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Debate on the future of ITS is well underway

During its two-day annual meeting in London, the UK-chaired International Commission for the International Tracing Service (ITS) dealt with the question of the future organisational structure and administration of the ITS. Past humanitarian work done by the Tracing Service, the clarification of the fates of victims of the Nazi regime and the reunification of families, is to be continued as long as there is a need for such expressed by the victims and their descendants. “Apart from this, we are also discussing taking on an active role in the area of education, commemoration and research”, said Daniel Bethlehem, President of the International Commission. “In any case, the international character of the institution shall remain.”

The International Commission, whose eleven member states control the work of the ITS in Bad Arolsen, will continue its debate on the future of the institution in the coming twelve months under the Presidency of the United States. The Commission agreed that a new international agreement stipulating the tasks of the ITS should be drawn up in the near future. This agreement would replace the Bonn Agreements of 1955 and its amending protocols from 2006. “We made good progress during the discussions over the last year”, added Bethlehem. “The International Commission and ITS are trustees of an archive of special significance for the whole of humanity.”

The mandate of the strategic study group, created by the Commission last year to work out proposals on the future structure and management of ITS, was extended for another twelve months. The group will be chaired by the Netherlands. Negotiations on the focus of ITS were initiated in May last year, as the International Committee of the Red Cross (ICRC) indicated its wish to withdraw from running the archives now that they will have an increased focus on research. The International Committee of the Red Cross will continue to be an observer in the Commission after its withdrawal from the management of the archives.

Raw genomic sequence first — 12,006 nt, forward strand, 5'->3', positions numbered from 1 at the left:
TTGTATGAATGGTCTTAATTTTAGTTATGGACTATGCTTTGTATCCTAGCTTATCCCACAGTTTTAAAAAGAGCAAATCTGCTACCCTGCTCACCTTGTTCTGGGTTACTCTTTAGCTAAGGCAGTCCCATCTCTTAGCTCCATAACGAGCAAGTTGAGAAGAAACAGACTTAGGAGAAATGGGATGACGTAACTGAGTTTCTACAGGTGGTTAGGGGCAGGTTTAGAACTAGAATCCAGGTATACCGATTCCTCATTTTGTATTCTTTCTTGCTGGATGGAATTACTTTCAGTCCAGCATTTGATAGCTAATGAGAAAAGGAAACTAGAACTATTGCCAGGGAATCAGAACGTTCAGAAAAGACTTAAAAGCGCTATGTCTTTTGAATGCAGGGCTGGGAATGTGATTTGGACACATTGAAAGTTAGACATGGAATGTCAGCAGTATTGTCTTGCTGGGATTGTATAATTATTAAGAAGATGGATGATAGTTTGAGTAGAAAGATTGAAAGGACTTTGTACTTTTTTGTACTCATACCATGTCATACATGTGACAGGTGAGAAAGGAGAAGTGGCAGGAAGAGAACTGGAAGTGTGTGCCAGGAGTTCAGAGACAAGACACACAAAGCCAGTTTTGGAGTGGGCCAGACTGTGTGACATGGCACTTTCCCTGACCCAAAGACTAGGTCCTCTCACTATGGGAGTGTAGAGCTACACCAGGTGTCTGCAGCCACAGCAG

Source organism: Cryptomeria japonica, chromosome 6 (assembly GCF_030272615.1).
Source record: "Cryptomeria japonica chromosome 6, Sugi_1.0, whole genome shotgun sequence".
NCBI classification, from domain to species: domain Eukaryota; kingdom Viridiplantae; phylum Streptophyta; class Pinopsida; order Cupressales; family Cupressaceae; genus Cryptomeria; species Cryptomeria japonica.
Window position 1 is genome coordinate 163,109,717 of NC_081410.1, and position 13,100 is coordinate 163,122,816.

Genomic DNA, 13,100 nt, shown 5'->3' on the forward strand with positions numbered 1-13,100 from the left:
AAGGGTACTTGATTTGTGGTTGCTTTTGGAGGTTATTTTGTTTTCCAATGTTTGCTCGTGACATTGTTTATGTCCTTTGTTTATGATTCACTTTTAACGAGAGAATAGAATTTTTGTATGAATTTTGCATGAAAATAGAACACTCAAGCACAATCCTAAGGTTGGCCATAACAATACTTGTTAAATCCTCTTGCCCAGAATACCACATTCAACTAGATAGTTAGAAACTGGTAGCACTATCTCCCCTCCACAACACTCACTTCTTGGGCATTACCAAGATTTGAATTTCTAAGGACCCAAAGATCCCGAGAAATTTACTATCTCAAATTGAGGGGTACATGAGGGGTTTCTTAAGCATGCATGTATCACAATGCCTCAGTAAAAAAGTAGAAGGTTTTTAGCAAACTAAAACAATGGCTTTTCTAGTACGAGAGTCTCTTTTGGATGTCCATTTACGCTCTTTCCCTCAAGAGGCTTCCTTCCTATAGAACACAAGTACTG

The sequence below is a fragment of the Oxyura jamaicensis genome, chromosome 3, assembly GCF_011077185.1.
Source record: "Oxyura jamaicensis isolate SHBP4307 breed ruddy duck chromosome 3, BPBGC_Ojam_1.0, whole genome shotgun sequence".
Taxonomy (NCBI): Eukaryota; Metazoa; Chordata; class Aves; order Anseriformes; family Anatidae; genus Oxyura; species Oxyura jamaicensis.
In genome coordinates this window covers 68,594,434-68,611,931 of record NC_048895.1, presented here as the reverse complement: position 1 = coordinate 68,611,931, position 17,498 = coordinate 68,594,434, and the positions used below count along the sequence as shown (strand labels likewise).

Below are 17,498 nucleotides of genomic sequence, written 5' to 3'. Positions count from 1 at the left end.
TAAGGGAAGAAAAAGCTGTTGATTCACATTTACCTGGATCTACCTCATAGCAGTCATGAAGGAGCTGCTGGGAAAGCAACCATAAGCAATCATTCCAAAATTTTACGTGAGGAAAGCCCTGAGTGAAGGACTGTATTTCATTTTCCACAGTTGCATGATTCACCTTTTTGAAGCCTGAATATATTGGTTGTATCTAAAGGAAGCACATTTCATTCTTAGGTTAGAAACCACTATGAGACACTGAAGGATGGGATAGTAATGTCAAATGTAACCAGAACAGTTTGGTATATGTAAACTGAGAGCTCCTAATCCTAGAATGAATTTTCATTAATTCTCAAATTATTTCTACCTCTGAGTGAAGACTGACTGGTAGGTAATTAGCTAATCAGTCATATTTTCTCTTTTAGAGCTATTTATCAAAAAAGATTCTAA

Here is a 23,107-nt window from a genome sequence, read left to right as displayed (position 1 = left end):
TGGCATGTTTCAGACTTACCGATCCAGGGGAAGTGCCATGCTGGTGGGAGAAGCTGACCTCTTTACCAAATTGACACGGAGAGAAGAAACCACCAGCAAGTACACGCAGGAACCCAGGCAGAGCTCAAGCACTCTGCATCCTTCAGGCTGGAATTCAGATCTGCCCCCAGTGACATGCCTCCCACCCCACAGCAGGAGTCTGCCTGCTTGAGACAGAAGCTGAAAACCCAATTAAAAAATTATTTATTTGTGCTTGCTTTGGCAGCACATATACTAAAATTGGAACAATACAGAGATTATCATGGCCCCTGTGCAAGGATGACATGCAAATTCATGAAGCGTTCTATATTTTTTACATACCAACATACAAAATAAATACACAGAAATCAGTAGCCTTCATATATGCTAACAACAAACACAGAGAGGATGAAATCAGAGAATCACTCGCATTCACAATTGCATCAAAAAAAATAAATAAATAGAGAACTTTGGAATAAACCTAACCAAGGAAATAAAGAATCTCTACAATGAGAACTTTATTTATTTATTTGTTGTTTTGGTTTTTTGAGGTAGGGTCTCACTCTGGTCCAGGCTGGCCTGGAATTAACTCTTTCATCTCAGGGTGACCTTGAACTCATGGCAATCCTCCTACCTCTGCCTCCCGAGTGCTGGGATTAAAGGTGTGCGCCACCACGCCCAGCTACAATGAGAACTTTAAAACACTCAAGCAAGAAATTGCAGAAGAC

The International Commission welcomed the ongoing process of opening up the archives for historical research. It gives high priority to the digitization and accessing of the documents in the ITS archives. On the occasion of the annual meeting, ITS handed over additional data copies of documents to Yad Vashem in Jerusalem, the US Holocaust Memorial Museum in Washington, D.C. and the Institute of National Remembrance in Warsaw. These are documents from German camps for displaced persons, 180,000 so-called CM1 questionnaires (care and maintenance). They provide information on the fate of those who were rescued from concentration camps, forced labour and, in some cases, war captivity.

ITS also handed over copies of lists of Holocaust survivors, which are referred to as F18 lists (ITS classification). These lists were compiled after WWII mostly by Jewish organisations from different countries. The 55,000 documents helped the Tracing Service clarify individual fates and reunite families. Based on a resolution from the International Commission, all eleven member states are entitled to a digital copy of the documents archived in Bad Arolsen. The remaining documents from DP camps in other European countries and emigration lists will follow at the end of the year once digitisation of this part of the archive’s inventory has been completed.

Link to FCO: www.fco.gov.uk/en/newsroom/latest-news/